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Electrification

Electrification

Electrification is a latest trend of making our houses all-electric by not installing gas appliances in new homes or converting old gas appliances to electric in existing homes. Our government supports electrification by introducing rebates on gas-to-electric conversions (see our rebate page at https://www.homelab.com.au/electrification). But is it really worth it? To convert everything to electric seems like a big expense and the result is not very clearly defined. People "in the know" say it is worth it, but internet also has stories of those who went all electric and their energy bill went up not down. Those who have solar power, sure, it's possible they are saving but if I don't have solar, isn't gas still cheaper to use?

Gas and electricity use different tariffs, units and different usage. The bills are issued for different number of days and different periods. The usage changes with season. Electricity is used by different appliances at different rates than gas. So how can we tell which is cheaper? There are many answers and opinions and most seem to have some merit. But to get a specific answer we must ask more specific question.

This article will show you how to work out the answer to a question: How much would I pay if I used electricity instead of gas? Converting gas units to electricity is simple enough. Gas energy is measured in MegaJoules (MJ) and electricity in kiloWatthours (kWh).

The conversion formula is simple, 1 kWh = 3.6 MJ

But we cannot just convert gas usage from our gas bill to kWh and multiply by electricity tariff to get an answer. Gas appliances use gas at different rates than electrical appliances. All appliances take input energy (gas or electricity) and convert it to some other energy (heating, cooling, mechanical, etc). The input energy is what we use and pay for, and it's the information we get on our utility bill. The output energy is what we get for our money. The ratio of output to input energy is a measure of each appliance's efficiency. And it is the output energy that is the base of comparison, what we want to know is how much would it cost to heat our house to the same comfort if we used electricity instead of gas.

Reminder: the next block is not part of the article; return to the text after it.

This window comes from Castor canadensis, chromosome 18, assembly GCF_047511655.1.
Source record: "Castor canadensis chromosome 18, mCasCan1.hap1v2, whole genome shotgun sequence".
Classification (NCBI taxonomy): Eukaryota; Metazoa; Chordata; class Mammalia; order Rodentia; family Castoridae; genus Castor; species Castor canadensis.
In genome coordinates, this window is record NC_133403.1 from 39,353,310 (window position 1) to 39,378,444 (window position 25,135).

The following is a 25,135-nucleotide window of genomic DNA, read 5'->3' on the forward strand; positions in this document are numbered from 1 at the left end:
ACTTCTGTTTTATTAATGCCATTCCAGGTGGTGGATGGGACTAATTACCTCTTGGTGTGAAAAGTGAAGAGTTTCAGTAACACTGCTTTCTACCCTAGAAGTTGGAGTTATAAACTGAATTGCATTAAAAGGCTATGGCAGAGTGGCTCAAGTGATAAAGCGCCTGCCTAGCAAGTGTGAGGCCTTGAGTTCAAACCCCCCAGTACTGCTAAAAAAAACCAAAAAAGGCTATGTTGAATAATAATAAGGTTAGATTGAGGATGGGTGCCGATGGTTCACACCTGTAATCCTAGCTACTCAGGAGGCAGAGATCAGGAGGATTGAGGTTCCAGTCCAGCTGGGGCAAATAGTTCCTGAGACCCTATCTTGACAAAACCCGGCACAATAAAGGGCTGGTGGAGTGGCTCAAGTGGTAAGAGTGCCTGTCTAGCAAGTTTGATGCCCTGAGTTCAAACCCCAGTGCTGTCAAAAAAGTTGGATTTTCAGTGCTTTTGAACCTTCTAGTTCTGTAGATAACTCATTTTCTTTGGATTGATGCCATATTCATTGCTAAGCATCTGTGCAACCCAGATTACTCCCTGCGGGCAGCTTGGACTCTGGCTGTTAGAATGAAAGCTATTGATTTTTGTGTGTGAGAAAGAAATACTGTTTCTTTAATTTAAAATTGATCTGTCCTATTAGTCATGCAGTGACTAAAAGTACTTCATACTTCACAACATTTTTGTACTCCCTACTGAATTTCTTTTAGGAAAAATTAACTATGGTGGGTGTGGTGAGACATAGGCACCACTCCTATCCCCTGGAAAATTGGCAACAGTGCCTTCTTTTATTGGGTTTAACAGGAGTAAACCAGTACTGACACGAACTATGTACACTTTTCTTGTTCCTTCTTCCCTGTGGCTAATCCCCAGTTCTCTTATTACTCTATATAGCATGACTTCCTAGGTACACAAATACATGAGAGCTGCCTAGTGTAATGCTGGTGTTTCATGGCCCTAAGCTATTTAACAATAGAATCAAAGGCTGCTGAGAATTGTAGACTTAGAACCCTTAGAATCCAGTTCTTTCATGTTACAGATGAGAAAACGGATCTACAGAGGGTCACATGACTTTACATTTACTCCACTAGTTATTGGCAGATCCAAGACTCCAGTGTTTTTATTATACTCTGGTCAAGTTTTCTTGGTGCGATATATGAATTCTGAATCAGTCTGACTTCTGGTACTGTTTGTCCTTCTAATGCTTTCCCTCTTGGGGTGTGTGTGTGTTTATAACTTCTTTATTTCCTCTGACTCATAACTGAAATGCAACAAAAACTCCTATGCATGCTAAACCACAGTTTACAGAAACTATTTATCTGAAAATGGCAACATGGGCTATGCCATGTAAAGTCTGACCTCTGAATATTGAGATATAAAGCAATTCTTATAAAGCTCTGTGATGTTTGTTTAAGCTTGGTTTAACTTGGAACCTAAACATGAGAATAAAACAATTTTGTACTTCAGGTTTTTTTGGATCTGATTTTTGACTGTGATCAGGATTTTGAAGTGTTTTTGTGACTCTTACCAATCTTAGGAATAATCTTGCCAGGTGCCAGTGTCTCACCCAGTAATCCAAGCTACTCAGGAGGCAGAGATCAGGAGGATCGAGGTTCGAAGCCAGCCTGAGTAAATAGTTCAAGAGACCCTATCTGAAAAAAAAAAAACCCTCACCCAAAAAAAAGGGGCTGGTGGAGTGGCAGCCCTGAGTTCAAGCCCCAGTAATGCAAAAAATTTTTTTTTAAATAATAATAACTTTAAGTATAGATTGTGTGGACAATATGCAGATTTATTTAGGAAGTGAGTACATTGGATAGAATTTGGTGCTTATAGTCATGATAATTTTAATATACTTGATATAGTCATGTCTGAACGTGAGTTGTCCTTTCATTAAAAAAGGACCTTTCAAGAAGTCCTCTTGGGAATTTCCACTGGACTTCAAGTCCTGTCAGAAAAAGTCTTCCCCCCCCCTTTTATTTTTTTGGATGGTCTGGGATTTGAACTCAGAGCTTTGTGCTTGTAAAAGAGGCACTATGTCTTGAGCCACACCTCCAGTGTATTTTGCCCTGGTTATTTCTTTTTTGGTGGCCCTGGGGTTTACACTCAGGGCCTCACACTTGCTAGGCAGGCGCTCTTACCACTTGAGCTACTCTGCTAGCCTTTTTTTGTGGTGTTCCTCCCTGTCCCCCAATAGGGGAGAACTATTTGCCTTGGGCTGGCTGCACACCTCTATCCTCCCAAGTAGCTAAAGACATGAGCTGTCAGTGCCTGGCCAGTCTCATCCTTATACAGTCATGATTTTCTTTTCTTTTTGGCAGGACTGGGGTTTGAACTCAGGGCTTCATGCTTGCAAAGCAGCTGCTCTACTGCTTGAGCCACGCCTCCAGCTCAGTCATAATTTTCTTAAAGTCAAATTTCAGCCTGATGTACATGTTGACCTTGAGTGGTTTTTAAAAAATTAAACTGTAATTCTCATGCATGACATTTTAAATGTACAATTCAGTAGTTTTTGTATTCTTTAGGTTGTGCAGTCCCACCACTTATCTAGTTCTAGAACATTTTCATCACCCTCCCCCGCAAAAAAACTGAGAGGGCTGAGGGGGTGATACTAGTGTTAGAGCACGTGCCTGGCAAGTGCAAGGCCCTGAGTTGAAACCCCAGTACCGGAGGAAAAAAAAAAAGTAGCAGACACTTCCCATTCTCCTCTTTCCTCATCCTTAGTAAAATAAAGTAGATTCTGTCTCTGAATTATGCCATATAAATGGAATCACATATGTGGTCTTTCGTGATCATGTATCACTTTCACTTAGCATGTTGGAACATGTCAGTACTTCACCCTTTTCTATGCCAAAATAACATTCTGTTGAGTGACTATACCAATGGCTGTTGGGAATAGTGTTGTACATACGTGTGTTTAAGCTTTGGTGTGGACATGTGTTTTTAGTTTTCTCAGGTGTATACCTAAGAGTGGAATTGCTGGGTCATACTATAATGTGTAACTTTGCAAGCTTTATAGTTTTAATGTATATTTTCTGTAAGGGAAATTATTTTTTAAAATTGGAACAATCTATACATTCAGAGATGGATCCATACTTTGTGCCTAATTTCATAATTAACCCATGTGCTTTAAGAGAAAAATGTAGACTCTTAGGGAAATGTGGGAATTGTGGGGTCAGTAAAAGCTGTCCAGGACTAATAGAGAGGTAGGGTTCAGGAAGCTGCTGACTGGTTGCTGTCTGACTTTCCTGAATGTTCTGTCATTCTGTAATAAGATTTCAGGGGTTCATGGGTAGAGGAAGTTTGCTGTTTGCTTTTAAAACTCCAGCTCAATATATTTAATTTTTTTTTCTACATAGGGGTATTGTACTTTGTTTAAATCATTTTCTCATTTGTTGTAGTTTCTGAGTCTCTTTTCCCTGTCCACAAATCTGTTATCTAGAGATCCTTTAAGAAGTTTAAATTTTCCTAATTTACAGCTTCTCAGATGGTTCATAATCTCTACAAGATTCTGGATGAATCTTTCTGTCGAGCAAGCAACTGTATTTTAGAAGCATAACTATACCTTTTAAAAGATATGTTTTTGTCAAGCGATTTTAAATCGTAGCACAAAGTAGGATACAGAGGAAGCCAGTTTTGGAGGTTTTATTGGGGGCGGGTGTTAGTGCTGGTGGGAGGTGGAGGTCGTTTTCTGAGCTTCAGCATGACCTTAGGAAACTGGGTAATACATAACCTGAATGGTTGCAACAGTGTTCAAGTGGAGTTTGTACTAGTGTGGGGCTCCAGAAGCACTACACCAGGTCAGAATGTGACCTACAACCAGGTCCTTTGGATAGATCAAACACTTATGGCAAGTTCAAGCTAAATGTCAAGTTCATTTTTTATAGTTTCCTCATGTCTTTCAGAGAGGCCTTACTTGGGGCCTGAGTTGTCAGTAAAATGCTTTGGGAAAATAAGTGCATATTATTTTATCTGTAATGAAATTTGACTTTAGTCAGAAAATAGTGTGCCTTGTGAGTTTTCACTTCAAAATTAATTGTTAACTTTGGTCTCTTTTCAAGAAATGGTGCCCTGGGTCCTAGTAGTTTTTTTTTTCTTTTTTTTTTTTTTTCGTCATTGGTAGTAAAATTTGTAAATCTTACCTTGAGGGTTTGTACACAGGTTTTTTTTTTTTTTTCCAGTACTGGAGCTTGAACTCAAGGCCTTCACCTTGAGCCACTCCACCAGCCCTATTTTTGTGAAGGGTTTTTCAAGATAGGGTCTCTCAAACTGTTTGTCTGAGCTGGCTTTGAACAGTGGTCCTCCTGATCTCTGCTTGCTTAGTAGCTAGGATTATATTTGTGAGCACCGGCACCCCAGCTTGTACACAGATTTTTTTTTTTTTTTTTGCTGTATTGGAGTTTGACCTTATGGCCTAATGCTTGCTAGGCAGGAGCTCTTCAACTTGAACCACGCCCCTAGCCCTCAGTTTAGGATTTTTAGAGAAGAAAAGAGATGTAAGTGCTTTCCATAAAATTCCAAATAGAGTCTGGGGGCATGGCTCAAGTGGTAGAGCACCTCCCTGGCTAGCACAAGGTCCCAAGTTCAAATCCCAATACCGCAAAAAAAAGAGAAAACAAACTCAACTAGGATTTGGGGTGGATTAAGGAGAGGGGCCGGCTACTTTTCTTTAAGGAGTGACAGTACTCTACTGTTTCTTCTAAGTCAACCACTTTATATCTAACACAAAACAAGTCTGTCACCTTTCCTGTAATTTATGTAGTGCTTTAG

We will refer to the energy we pay for as input and energy we produce with it as output. The steps to "convert" the gas bill to electricity are:

1.Calculate gas output energy from the gas bill (input) in MJ

2.Convert to MJ to kWh to get output energy for electricity

3.Calculate how much electricity is required (input) to produce the same output

To calculate gas output we have to multiply the usage in MJ by the efficiency factor of gas appliances. The efficiency can be calculated from the specs, manuals of manufacturer stickers on the unit. If this information is not available we will have to estimate the efficiency factor. Gas appliances are not very efficient. Most recent units are around 1:1 which means for every 1 MJ used, they produce 1MJ of heating. There is no information available, but older appliances can be assumed 0.75:1 and very old even 0.5:1. If there is a mix of old and new gas appliances, their contribution to total gas usage has to be assessed first before applying different efficiency factor to each appliance.

Converting to kWh is easy by dividing gas output energy by 3.6. At this stage it is also good to annualize - divide the by total billing days and multiply by 365. As the gas usage is seasonal, using gas bill for the past 12 months will provide best result because for shorter periods of time the results will also be seasonal. Behavioural adjustment can also be estimated at this stage - knowing that the energy is cheaper may lead to an increase in usage, like running the appliances more often or for longer time.